Dec 29, 2011

Tibet: Indian Social Worker Receives Price For Promoting Tibetan Cause

Aasha Reddy received the price at the 6th annual Tibetan College Students Conference, with participants from India and Nepal. The move underlines the support for Tibetans in the region.

The following article was published by


DHARAMSHALA, December 26: An Indian social worker, fondly known as Aunty Aasha Reddy in the exile Tibetan community, was honoured with the inaugural ‘Pawo Thupten Ngodup Award’ at the 6th Tibetan College Students Conference for her “valuable and selfless contribution towards Tibet’s freedom struggle” today.

"Named after Pawo Thupten Ngodup, who self immolated in 1998 during a hunger strike in Delhi in 1998 for the cause of a free Tibet, we are giving this inaugural award to Aunty Aasha Reddy in recognition of her timeless help to the Tibetan students in South India and for her dedication towards the Tibetan freedom struggle," said the organisers of the conference being held in the south Indian city of Bangalore.

Honourable Minister for Law and Parliamentary Affairs of the Indian state Karnataka, S. Suresh Kumar inaugurated the three-day conference. Kalon Dicki Chhoyang, the minister for the Department of Information and International Relations, Central Tibetan Administration and Tashi Phuntsok, the Chief Representative of His Holiness the Dalai Lama in South India were also present.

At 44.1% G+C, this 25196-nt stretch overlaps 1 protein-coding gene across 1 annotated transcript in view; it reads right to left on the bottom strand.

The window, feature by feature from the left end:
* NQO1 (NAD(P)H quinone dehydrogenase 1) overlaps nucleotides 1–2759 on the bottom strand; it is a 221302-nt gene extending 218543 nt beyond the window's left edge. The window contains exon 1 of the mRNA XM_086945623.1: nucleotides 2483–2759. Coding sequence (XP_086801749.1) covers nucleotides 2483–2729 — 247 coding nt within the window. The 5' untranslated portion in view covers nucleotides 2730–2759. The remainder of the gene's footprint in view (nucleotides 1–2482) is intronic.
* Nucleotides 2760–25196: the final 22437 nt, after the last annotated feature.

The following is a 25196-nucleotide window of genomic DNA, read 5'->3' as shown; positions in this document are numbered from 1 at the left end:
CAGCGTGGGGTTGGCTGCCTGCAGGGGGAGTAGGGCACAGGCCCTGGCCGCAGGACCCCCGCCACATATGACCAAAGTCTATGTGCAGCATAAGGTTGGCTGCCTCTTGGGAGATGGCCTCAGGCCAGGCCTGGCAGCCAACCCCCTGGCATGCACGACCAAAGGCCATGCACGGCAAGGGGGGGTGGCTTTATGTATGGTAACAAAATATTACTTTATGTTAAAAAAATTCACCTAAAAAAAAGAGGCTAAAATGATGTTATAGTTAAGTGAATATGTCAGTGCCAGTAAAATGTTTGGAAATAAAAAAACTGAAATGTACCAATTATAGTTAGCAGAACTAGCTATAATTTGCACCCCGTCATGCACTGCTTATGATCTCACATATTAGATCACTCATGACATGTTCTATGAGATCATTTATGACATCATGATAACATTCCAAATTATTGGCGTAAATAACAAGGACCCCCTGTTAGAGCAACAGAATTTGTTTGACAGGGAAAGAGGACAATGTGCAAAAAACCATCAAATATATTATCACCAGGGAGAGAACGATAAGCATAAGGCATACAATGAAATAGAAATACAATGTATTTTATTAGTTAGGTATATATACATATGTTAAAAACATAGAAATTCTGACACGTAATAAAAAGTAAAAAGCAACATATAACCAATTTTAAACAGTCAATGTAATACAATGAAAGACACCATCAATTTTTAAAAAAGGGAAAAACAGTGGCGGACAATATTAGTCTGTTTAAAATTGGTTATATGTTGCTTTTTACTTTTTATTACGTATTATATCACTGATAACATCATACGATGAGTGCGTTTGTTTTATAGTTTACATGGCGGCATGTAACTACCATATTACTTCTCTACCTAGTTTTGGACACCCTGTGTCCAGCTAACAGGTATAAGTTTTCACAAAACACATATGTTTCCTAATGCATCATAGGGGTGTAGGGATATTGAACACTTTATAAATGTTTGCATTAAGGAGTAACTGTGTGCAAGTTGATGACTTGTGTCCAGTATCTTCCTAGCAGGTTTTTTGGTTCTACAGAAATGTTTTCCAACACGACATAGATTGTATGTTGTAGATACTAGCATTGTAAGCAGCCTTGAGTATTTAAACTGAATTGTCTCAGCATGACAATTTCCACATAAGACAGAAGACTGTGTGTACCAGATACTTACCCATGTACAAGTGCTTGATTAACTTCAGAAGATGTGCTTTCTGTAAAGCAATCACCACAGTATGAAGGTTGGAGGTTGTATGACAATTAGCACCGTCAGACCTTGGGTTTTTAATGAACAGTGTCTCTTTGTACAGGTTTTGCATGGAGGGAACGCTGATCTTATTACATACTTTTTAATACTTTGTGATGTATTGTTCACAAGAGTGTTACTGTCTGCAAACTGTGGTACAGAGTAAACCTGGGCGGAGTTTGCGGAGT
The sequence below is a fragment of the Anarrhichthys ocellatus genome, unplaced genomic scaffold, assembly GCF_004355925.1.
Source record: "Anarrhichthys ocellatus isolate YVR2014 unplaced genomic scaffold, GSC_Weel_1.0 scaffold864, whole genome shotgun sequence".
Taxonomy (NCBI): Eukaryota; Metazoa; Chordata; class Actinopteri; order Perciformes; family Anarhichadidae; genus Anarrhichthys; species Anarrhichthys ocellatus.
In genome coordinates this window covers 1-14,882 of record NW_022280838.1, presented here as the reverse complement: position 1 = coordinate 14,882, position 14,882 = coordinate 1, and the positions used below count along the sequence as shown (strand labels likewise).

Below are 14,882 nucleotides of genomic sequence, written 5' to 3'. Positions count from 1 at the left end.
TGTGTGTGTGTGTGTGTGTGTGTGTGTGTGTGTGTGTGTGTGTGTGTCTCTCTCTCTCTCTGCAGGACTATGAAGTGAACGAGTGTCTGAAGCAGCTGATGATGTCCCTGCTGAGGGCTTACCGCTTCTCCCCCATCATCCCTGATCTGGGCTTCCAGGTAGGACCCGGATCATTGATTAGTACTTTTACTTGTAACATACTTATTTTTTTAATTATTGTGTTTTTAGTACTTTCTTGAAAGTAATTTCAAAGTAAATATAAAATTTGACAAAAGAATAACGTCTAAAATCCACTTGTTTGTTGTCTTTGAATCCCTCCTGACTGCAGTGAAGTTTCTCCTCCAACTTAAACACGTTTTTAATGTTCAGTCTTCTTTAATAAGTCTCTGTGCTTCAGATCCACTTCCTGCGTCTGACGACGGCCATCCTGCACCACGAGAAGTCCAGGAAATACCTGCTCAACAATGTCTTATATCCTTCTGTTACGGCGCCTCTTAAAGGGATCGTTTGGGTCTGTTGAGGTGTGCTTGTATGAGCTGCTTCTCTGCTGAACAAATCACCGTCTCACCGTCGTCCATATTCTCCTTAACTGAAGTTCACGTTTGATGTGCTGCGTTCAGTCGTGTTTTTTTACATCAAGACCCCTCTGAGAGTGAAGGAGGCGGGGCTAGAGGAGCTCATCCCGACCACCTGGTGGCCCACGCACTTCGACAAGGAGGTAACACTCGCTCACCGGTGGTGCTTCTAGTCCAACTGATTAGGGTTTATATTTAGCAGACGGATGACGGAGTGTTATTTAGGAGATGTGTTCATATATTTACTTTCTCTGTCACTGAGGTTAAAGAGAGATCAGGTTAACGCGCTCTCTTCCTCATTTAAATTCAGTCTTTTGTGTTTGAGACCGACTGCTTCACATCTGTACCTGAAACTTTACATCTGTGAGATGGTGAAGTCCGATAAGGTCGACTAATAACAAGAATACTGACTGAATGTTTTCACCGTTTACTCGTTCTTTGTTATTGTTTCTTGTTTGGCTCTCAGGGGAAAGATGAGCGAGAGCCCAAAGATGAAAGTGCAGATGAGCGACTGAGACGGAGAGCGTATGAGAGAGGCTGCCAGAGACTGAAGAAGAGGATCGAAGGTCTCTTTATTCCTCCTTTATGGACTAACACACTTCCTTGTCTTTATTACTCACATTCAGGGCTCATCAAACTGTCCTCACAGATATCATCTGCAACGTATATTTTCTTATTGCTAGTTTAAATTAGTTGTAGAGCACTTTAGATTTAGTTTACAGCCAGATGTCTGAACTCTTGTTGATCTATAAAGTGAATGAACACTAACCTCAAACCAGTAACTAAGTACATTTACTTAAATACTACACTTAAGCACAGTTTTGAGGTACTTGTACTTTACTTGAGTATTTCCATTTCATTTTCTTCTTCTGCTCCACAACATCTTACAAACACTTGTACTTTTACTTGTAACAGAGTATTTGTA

Speaking at the inaugural function, the Law Minister for Karnataka state, which hosts the largest number of Tibetans in India, assured the Tibetans of his party’s continued support.

"My party (Bharatiya Janata Party) has been very committed to the Tibetan cause and Tibetans in the state (Karnataka) can always come to me for any help," said the Minister.

Kalon Dicki Chhoyang urged Tibetan college students to act as Tibetan ambassadors and initiate grass root level negotiations with Chinese students in their respective colleges across India and beyond.

"Every Tibetan must take the responsibility to build networks for a better negotiation between the Central Tibetan Administration and the Chinese government," said Chhoyang.

Conference coordinator Youngdung Tenzin told Phayul that the conference is themed around the recent wave of self-immolations inside Tibet, which has witnessed 12 Tibetans since March this year [2011] set their bodies on fire demanding the return of the Dalai Lama from exile and protesting China’s continued occupation of Tibet.

Over 68 students from India and Nepal are participating in the sixth edition of the student’s annual conference, which is scheduled to host talks by resource persons, panel discussions, and debates.

"The primary goal of holding such a meeting every year is to bring together Tibetan college students scattered across India, disconnected from one another. These meetings are characterised with ‘Self-realisation and self-responsibility’ as guiding principles to the student participants in understanding their role in the Tibetan freedom movement,” said the organisers.